Jesco von Puttkamer, a German-American scientist who worked in the early US rocket programme alongside Wernher von Braun and had a decades-long career in the U.S. space
programme, has died at age 79, NASA said Friday.
The German-born engineer, inventor and author died of heart failure at his home near Washington, a NASA spokesman told dpa.
He began his career at NASA in 1962, working on projects from the Apollo programme to the Moon to the space shuttle and most recently on the International Space Station programme at NASA headquarters and on future projects for the agency.
"Jesco was an institution at NASA," said William Gerstenmaier, head of NASA's human spaceflight efforts.
"His time here spanned almost the entire breadth of the agency's human spaceflight programmes. He was a direct link from von Braun's efforts to get people off the ground to the International Space Station and 12 years of continuous human presence."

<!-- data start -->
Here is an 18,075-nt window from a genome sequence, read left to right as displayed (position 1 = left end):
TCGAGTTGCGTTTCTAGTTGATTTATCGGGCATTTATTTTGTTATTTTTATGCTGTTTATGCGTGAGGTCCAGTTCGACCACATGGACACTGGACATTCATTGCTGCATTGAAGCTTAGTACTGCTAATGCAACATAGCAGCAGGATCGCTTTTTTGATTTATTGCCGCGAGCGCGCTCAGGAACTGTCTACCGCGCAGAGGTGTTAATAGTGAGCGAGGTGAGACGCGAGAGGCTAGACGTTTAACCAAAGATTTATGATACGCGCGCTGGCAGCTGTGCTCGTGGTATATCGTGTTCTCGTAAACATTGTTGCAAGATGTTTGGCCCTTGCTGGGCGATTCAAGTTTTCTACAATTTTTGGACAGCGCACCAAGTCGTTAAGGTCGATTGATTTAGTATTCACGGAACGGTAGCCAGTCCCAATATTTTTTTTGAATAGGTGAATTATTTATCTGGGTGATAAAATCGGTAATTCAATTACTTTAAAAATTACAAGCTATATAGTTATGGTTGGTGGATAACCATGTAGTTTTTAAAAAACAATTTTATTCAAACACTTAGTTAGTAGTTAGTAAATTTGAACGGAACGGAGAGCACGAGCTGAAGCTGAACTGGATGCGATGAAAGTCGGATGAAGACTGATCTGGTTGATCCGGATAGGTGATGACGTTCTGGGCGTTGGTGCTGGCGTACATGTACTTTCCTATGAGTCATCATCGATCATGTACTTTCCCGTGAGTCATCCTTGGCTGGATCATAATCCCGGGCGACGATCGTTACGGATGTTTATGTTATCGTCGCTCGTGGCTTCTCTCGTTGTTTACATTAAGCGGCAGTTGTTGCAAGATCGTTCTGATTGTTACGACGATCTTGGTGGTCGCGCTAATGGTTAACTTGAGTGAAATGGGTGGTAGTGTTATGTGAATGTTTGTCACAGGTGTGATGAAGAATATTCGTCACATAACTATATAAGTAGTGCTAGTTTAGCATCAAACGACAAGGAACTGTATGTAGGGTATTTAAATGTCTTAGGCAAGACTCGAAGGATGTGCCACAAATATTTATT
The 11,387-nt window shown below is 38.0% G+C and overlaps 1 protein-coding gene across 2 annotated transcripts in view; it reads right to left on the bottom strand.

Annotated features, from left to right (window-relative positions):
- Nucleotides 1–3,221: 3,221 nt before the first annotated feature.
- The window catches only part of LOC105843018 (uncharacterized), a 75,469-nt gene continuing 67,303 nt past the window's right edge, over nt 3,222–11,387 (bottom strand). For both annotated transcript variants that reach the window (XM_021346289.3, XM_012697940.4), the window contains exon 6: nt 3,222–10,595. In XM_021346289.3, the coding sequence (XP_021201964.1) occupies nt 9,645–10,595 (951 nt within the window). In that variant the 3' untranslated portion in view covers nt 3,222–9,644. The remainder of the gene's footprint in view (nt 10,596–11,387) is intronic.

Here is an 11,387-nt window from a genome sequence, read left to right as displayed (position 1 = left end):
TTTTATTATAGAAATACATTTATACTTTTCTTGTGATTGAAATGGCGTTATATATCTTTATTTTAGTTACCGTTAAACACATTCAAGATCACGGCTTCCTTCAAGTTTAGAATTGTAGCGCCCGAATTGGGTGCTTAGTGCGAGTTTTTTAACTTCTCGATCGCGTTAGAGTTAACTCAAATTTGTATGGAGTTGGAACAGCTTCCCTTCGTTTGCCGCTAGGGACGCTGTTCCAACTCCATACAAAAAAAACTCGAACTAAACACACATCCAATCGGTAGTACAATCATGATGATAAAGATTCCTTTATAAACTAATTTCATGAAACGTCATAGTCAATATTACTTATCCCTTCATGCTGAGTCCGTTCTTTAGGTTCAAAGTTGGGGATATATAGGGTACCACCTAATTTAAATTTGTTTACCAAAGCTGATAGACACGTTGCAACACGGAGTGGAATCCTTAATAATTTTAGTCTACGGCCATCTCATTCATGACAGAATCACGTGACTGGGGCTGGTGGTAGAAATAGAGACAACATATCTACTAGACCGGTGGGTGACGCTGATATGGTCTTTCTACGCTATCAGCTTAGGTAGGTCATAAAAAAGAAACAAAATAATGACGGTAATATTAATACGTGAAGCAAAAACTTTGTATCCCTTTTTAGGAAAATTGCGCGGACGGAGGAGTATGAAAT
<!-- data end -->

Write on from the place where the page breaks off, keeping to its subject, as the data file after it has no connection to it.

He also wrote more than a dozen books on space and was a technical adviser for the Star Trek movie.
Most Popular Stories
- World Bank: Rich Countries Must Curb Emissions
- Airport Garners Social Media Award
- Social Media Campaign Increases Organ Donor Registrations
- What Will Happen When Quantitative Easing Ends?
- MillerCoors Taps New Hispanic Ad Agency
- Immigration Reform Would Decrease U.S. Budget Deficit
- Aetna Leaving California's Individual Health Insurance Market
- Conference Slated for Hispanic Tech Startups
- Tea Party Wants to 'Audit the IRS'
- Calories Count: Starbucks to Post the Numbers on Menu Boards